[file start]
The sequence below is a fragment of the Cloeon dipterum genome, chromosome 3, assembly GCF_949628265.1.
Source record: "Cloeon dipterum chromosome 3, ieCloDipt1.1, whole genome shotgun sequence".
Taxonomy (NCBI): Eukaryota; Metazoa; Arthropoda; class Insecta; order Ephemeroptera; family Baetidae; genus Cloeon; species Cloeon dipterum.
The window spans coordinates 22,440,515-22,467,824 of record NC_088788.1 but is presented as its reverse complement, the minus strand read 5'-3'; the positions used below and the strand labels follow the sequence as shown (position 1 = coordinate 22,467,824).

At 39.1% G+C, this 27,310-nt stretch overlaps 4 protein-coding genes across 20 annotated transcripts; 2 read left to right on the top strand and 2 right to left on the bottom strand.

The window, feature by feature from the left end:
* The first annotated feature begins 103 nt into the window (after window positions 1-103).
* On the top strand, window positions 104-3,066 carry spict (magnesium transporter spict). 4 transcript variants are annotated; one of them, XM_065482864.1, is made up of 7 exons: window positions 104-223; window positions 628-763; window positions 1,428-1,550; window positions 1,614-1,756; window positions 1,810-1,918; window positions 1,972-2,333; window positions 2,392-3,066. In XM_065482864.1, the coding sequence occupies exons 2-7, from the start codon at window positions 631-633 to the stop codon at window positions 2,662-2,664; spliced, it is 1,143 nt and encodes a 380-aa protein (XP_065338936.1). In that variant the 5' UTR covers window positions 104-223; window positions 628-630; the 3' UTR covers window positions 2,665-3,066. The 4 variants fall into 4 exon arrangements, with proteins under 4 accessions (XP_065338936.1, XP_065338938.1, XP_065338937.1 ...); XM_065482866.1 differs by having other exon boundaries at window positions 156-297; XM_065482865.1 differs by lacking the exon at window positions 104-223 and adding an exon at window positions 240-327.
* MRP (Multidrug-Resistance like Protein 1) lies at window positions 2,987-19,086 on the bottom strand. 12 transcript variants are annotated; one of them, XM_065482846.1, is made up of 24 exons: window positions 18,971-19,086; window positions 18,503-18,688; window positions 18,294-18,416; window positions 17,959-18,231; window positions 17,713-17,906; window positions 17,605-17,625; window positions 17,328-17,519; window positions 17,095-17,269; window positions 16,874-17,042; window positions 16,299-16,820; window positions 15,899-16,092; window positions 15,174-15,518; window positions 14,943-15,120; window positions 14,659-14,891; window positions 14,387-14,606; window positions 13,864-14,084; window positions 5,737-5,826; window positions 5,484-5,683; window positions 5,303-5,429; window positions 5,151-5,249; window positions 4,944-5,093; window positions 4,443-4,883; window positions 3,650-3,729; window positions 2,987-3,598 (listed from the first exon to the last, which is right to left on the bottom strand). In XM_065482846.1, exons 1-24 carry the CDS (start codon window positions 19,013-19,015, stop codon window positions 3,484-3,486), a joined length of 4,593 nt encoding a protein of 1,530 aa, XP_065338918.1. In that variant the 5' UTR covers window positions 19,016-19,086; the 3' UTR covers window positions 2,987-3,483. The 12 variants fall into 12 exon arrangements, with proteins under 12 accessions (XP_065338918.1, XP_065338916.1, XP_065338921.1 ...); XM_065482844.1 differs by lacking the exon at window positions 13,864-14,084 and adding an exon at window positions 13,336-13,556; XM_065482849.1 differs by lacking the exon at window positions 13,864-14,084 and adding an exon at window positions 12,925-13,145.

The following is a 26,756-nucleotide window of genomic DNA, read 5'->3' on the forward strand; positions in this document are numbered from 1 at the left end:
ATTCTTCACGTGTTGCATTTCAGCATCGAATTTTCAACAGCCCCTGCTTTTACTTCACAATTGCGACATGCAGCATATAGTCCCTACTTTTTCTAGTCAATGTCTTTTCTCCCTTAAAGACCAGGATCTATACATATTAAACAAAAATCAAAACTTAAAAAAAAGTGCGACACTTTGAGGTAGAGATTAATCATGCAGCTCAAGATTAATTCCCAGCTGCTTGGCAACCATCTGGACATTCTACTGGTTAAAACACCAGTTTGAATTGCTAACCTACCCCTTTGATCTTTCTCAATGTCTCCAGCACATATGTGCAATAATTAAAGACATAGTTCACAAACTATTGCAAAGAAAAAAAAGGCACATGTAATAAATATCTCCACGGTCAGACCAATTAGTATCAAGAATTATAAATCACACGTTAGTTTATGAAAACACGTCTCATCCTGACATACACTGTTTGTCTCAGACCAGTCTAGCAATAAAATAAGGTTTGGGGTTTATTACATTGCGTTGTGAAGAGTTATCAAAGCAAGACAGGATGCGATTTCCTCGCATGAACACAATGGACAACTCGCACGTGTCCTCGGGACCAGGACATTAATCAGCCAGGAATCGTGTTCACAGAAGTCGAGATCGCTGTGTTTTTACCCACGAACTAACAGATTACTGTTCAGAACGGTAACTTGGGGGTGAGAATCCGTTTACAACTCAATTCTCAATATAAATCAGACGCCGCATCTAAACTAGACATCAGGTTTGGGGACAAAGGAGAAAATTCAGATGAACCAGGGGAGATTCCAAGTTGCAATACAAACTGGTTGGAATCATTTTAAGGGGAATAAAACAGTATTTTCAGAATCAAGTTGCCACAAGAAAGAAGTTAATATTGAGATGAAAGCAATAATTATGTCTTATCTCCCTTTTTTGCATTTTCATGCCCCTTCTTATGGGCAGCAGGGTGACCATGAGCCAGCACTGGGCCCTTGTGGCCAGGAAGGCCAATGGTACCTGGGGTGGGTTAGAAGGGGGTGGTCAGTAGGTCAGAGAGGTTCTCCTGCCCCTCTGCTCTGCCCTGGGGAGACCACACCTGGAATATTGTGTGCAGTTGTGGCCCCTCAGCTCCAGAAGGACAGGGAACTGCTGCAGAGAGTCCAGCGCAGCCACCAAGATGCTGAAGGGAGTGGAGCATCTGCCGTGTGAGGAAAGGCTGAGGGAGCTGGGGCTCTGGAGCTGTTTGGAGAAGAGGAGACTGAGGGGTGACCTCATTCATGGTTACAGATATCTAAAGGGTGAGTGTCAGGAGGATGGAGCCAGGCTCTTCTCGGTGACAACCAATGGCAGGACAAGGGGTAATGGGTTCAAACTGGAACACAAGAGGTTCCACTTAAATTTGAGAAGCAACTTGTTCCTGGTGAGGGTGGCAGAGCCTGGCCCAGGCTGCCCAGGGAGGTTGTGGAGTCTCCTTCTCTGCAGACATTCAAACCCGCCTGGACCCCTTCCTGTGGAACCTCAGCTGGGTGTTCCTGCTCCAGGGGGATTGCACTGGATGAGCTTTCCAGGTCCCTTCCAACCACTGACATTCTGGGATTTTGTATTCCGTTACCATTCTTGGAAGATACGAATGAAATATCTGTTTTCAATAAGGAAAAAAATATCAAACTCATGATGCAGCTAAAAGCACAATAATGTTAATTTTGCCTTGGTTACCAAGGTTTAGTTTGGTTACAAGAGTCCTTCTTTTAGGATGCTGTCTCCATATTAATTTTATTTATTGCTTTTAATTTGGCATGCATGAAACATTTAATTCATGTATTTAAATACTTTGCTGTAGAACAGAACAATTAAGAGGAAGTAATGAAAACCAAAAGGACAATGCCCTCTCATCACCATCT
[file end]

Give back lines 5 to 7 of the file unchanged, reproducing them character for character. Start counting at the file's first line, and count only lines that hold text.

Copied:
At 39.1% G+C, this 27,310-nt stretch overlaps 4 protein-coding genes across 20 annotated transcripts; 2 read left to right on the top strand and 2 right to left on the bottom strand.

The window, feature by feature from the left end:
* The first annotated feature begins 103 nt into the window (after window positions 1-103).